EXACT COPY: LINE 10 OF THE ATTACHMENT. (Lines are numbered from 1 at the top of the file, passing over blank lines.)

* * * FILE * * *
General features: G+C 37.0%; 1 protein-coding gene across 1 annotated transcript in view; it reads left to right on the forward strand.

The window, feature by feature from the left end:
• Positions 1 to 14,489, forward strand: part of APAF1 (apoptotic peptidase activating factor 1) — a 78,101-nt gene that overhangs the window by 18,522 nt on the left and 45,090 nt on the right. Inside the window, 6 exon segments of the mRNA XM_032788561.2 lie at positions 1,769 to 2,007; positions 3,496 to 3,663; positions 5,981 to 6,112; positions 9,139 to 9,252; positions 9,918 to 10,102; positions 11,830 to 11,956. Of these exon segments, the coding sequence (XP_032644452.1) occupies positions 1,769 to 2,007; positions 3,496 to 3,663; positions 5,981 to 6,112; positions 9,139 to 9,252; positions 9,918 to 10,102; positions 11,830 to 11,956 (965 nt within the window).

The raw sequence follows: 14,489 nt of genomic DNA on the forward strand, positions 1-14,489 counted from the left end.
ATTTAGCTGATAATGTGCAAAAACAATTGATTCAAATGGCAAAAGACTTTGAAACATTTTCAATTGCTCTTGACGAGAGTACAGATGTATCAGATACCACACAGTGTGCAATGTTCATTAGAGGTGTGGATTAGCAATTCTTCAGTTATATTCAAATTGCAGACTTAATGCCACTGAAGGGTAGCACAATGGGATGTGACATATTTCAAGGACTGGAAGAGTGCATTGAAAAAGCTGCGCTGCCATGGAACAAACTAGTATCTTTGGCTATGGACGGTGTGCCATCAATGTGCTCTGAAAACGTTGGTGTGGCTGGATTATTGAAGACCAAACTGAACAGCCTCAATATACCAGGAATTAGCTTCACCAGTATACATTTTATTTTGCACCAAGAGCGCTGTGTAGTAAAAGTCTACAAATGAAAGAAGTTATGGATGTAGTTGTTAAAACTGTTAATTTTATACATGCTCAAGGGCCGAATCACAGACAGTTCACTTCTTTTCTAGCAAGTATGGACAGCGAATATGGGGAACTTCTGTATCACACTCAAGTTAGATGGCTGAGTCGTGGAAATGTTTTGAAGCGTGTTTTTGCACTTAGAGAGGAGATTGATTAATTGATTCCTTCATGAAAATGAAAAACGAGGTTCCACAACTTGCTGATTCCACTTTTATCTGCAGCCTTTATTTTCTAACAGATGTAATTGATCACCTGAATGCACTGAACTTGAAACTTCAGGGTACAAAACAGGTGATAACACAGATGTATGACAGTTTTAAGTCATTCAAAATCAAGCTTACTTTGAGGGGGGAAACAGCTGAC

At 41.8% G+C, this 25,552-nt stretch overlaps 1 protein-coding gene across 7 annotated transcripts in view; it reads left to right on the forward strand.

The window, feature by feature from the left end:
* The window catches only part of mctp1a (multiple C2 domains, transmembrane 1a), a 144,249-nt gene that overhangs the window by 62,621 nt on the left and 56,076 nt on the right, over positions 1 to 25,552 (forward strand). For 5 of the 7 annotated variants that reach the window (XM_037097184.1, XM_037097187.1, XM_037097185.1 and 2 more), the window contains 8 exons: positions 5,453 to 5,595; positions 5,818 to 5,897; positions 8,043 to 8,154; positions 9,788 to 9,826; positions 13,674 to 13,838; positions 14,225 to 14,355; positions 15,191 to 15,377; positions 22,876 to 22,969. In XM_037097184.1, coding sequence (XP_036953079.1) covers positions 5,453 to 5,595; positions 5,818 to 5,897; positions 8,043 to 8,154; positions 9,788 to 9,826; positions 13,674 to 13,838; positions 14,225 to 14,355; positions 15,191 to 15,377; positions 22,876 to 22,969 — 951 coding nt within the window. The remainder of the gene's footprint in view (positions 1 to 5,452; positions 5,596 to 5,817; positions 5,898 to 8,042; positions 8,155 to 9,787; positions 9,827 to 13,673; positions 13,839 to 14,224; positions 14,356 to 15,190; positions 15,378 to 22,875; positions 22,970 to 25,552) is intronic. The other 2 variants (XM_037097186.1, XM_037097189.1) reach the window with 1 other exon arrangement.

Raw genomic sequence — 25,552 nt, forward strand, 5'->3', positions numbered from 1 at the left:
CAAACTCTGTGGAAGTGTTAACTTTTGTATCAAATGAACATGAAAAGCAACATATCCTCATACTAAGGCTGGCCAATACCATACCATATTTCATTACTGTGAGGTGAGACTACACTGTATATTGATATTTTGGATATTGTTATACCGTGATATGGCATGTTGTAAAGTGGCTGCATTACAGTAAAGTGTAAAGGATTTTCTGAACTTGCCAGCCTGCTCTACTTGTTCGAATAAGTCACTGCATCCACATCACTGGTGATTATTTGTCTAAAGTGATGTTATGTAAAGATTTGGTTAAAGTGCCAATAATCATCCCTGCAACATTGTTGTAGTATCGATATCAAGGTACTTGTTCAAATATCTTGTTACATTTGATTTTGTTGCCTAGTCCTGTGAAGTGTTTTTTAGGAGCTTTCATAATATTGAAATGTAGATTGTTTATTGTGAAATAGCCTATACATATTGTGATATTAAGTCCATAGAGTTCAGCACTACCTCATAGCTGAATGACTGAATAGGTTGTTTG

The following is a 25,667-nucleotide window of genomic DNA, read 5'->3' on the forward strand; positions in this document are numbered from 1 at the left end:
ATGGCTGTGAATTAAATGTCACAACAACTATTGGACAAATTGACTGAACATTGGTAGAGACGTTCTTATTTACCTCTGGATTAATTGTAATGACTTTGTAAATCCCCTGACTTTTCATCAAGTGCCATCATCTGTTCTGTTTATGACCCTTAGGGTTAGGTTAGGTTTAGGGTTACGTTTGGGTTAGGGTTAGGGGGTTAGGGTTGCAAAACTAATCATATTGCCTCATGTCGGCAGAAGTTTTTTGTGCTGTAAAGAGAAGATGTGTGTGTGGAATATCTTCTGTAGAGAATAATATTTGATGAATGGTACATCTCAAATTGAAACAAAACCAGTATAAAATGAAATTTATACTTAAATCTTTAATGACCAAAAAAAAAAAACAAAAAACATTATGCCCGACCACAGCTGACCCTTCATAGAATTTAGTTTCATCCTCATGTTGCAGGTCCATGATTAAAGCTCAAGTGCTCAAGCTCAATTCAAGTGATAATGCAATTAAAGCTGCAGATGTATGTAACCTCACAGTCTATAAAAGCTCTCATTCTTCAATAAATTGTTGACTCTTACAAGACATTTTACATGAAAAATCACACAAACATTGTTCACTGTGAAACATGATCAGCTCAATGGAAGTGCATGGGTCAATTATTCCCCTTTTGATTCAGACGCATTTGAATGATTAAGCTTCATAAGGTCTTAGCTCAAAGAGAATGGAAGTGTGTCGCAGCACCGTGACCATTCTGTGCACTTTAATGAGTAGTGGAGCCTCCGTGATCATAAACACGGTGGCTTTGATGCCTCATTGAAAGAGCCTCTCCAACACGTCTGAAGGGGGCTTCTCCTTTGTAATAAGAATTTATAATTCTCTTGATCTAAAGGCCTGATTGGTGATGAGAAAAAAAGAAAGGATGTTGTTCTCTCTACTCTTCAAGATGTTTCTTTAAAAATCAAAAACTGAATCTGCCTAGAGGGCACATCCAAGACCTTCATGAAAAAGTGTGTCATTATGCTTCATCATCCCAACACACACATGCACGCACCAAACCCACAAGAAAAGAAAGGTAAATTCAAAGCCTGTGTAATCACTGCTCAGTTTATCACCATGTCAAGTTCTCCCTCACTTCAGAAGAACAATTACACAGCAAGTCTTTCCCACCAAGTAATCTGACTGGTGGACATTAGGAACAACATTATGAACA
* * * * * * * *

CAAACTCTGTGGAAGTGTTAACTTTTGTATCAAATGAACATGAAAAGCAACATATCCTCATACTAAGGCTGGCCAATACCATACCATATTTCATTACTGTGAGGTGAGACTACACTGTATATTGATATTTTGGATATTGTTATACCGTGATATGGCATGTTGTAAAGTGGCTGCATTACAGTAAAGTGTAAAGGATTTTCTGAACTTGCCAGCCTGCTCTACTTGTTCGAATAAGTCACTGCATCCACATCACTGGTGATTATTTGTCTAAAGTGATGTTATGTAAAGATTTGGTTAAAGTGCCAATAATCATCCCTGCAACATTGTTGTAGTATCGATATCAAGGTACTTGTTCAAATATCTTGTTACATTTGATTTTGTTGCCTAGTCCTGTGAAGTGTTTTTTAGGAGCTTTCATAATATTGAAATGTAGATTGTTTATTGTGAAATAGCCTATACATATTGTGATATTAAGTCCATAGAGTTCAGCACTACCTCATAGCTGAATGACTGAATAGGTTGTTTG